• Productive Process
  • Cognitive

For your reference, I’ll post my full list at the end in case you want some ideas to jump-start your Life Story Map with a good skeleton.

Just remember, adding extra dimensions to your success doesn’t make you get there any faster! It just helps you to balance priorities so you’re not trying to grow revenue without appropriately scaling your team.

Step 4. Brainstorm all your goals, dreams, and ambitions.

The White Cards are all of the individual tasks, projects, or end results of pursuing your dreams. They can be exercises that you’re hoping to take up next year, or quite simply a destination for travel vis-a-vis a bucket list.

It’s important to remember that you’re not trying to schedule anything yet, simply add cards to your Unscheduled area in Stories On board that we’ll later pull up into a Sprint for the Quarter (e.g. 2018 Q1).

Within each column, your top priorities will naturally float to the top as you organize things.

This should give you perspective on some ideas you’ve had over the years. Sometimes I will find that things I consider very important to my identity, simply aren’t that important in the short term.

That’s OK.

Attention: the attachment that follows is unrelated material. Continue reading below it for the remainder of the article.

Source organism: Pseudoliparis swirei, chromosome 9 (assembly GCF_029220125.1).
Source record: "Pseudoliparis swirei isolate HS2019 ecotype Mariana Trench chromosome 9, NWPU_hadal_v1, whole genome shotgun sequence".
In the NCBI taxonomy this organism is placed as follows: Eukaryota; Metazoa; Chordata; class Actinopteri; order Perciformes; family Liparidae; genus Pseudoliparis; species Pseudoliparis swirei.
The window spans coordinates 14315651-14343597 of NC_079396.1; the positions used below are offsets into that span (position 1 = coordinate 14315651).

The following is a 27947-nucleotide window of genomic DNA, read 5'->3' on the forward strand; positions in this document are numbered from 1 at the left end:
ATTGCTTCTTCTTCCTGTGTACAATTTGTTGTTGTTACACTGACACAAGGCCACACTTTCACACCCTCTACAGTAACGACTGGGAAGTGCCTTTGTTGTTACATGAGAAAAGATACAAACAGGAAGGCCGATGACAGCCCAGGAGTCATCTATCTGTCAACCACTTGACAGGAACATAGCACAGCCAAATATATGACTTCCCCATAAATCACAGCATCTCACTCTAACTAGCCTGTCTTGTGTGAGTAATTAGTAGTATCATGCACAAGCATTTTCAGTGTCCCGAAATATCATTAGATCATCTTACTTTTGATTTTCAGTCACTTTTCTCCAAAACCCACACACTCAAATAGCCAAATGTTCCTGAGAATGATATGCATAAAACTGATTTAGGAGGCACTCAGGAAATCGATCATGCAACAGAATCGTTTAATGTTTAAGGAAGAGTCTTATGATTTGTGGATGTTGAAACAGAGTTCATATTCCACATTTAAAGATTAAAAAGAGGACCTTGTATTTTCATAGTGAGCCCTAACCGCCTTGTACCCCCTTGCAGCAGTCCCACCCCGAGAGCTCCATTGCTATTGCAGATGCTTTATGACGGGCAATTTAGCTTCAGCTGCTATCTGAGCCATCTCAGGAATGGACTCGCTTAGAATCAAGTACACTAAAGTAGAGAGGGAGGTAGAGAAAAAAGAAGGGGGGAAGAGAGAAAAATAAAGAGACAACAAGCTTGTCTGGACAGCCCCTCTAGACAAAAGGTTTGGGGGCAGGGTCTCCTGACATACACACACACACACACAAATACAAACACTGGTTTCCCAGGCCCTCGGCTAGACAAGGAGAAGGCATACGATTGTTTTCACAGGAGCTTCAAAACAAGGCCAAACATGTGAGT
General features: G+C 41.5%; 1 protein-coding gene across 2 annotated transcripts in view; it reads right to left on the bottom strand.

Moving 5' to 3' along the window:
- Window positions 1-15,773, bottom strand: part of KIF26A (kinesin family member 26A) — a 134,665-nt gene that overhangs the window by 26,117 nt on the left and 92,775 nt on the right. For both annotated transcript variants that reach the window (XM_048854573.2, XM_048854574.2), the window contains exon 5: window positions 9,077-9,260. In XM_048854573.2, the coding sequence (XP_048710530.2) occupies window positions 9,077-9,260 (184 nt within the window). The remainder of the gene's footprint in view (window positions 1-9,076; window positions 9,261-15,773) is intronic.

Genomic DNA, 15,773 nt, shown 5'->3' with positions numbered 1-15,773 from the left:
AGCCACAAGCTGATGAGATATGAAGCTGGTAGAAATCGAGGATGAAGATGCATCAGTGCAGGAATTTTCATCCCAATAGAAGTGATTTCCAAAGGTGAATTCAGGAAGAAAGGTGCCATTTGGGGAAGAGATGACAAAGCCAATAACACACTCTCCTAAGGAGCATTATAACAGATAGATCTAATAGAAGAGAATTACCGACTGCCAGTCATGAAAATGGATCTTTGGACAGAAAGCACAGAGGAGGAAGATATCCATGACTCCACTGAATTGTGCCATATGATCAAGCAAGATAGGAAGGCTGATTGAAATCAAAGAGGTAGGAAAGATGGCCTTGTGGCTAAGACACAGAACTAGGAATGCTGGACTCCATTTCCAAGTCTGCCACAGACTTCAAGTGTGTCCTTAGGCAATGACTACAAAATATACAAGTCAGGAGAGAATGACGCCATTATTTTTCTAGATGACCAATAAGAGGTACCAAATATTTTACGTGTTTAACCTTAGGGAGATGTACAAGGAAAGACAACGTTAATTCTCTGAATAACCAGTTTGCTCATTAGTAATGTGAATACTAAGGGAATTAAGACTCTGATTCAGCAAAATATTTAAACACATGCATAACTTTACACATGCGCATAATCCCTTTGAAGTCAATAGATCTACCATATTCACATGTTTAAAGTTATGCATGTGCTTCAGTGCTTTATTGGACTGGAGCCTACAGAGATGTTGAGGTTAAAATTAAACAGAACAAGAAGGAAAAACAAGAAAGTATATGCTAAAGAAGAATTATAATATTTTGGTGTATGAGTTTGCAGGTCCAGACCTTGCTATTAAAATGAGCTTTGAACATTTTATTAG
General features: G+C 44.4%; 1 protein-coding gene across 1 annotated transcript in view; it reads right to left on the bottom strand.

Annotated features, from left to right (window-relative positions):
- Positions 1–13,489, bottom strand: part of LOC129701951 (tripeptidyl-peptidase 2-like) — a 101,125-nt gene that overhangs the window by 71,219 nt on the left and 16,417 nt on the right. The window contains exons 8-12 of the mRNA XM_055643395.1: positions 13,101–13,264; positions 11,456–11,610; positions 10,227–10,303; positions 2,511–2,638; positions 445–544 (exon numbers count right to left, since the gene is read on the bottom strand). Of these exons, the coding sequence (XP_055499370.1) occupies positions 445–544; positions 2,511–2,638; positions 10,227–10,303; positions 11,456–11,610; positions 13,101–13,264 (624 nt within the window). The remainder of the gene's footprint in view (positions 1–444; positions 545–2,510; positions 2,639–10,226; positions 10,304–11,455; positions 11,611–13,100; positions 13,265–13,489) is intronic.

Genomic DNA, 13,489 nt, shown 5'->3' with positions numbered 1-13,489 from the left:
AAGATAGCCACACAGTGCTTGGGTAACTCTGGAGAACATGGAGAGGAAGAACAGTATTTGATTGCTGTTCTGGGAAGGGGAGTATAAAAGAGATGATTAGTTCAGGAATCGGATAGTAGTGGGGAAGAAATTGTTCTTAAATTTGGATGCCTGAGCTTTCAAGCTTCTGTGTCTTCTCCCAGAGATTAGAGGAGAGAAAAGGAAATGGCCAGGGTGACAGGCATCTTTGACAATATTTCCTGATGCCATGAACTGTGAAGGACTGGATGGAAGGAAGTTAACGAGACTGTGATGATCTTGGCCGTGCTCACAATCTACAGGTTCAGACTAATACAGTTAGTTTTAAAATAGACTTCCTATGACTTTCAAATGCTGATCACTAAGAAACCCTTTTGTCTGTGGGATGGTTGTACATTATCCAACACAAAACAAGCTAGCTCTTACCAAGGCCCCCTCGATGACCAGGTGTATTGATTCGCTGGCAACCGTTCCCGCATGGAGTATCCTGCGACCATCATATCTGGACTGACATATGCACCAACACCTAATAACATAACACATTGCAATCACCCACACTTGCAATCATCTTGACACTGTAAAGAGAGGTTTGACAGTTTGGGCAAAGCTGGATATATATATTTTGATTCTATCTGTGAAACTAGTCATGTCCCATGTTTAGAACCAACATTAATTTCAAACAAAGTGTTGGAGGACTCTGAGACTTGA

As you work through your own map, you should see that you have a dozen things or more all fighting for your immediate attention. The Life Story Map will give you a place to define yourself, who you were and who you will one day be, all with the benefit of a 2D space to encapsulate the complex higher-dimensional space we inhabit as we course through space and time.

The clarity of understanding which tasks are not your top priority gives you a watershed to place your hopes and dreams.

Focus on the you of tomorrow, instead of the you 10 years from now—and get it done!

I guarantee you’ll find more clarity in purpose and mission when you can see the height and breadth of your being: past, present, and future.

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My 2018 Q1 Goals

Some of these goals are on repeat, such as whitening my teeth! But don’t underestimate the power of keeping a mundane chore on your map. If it’s important to you, keep it visible and make the time for it.

The activities that go unplanned will go incompleted.

  • Business Success > Grow Revenue > Document & Automate Sales Process
  • Business Success > Scale Team > Source 5 A Players
  • Business Success > Build SaaS Application > Refactor PMF to OO for OSS Release